It is predicted that widespread destruction caused by floodwater across Queensland and northern New South Wales would cause logistics chaos in the weeks ahead.

Llew Russell, CEO of Shipping Australia, said that even once the port of Brisbane re-opened, queues should be expected. “There is a lot of debris in the river, and when that is cleared there has to be inspections of the berths and probably a hydrographic survey of the swing basin for vessels seeking berths at Fishermen Islands. “One would hope that the port will re-open no later than next Monday – hopefully earlier.”

Russell said some cargo had been taken to New Zealand, while a number of vessels had been forced to discharge cargo in Sydney. “Hopefully this can mostly be transhipped back to Brisbane at a later date,” he added.

David Anderson, Ports Australia Chief Executive, said supply chains would be disrupted for an extended period even after floodwaters had retreated. “It will have a huge impact on the community and on the infrastructure level,” he said. “We have to do what we can to address both of those impacts and we would be expecting a fair bit of government assistance to get transport infrastructure up and running as it’s important for our overseas markets and our reliability as a supplier.”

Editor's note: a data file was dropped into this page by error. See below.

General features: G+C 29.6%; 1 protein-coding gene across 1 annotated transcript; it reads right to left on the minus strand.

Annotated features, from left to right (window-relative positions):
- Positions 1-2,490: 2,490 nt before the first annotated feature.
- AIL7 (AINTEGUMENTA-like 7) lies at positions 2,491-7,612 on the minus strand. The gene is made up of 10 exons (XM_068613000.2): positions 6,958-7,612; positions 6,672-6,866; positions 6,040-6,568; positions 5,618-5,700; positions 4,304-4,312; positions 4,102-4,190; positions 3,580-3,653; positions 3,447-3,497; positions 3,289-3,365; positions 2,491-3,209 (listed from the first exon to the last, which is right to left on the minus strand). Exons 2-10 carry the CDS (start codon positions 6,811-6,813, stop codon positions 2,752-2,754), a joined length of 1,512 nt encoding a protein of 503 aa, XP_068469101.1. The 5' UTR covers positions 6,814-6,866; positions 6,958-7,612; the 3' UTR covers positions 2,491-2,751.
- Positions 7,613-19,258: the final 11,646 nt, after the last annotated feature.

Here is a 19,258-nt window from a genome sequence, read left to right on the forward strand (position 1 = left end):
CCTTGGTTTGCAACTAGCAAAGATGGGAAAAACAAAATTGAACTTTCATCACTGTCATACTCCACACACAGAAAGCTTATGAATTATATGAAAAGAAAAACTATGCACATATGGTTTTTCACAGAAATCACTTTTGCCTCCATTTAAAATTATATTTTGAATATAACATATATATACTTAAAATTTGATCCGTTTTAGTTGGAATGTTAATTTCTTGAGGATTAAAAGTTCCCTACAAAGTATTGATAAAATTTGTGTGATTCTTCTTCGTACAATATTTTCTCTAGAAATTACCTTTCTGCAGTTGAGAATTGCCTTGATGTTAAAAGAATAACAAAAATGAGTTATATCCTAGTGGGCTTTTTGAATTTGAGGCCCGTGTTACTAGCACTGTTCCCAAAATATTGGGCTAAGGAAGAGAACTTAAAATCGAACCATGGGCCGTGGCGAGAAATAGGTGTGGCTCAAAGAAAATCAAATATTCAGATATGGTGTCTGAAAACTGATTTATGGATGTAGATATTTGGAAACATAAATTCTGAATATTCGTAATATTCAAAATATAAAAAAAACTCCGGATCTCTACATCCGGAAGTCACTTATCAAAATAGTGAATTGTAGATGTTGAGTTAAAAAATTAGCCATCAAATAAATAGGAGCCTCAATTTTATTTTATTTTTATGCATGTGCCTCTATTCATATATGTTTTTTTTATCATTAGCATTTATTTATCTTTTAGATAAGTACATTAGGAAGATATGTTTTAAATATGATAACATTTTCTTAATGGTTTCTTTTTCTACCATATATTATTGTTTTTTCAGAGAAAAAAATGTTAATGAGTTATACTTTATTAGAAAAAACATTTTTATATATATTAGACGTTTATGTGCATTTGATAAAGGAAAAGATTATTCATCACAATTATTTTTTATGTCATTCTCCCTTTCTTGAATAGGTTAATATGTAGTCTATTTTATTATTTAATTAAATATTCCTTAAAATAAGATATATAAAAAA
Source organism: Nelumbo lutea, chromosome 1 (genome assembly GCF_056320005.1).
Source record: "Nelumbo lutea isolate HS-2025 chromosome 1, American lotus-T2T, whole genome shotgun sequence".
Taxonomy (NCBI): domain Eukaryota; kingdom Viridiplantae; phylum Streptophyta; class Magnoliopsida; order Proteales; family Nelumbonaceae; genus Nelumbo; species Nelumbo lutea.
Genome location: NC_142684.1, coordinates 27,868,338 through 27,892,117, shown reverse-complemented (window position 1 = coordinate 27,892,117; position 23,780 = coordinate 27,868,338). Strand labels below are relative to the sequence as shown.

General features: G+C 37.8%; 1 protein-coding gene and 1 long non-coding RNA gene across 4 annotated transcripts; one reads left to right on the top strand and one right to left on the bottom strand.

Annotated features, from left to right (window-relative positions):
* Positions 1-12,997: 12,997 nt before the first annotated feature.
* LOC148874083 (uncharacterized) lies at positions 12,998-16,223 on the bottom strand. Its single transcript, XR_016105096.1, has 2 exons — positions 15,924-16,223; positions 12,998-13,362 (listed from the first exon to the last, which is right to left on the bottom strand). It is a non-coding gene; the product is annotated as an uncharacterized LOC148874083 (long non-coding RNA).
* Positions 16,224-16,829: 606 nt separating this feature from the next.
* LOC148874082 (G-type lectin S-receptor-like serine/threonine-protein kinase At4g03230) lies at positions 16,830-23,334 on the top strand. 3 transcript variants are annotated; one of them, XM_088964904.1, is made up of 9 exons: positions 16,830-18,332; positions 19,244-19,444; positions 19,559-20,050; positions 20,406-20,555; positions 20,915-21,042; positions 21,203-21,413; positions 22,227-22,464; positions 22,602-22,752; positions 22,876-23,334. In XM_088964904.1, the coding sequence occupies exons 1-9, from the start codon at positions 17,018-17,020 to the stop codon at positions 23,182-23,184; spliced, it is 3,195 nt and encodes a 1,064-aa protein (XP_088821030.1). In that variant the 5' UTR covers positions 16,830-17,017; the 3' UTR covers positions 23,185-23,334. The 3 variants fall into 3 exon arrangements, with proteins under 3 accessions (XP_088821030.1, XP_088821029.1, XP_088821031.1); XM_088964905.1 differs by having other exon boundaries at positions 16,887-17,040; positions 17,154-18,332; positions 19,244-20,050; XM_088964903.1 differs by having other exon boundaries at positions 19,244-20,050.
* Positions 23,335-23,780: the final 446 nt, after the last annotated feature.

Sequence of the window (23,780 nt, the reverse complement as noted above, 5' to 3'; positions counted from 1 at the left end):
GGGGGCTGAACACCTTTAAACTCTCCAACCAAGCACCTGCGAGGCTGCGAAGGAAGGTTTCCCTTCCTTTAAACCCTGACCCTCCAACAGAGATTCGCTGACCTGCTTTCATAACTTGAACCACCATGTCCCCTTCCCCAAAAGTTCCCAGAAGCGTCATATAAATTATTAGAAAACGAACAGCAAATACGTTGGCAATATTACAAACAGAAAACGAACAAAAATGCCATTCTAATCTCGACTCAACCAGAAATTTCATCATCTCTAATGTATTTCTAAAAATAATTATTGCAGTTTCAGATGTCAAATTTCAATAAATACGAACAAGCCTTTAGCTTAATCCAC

Demand for freight and express services is forecast to spike in the coming weeks as relief efforts gets under way.

Source  IFW

Monday, January 10, 2011

Panic over dead dog.

A dead dog in a cardboard box on board a flight from Newark to Los Angeles last week sparked a bomb scare when airport security officers discovered the package hadn’t been screened.

Concerned that the carcass could contain a bomb or be a disease-carrier, security staff in Newark had to decide whether to divert the aircraft that was already at 30,000ft.

Barbara Powell, the Transportation Security Administration’s Federal Security Director at Newark Liberty International Airport, determined the risk was not sufficient to recall Continental Flight 41.

The TSA said the airline should have screened the box at its cargo facility and are considering a formal investigation.

Source: IFW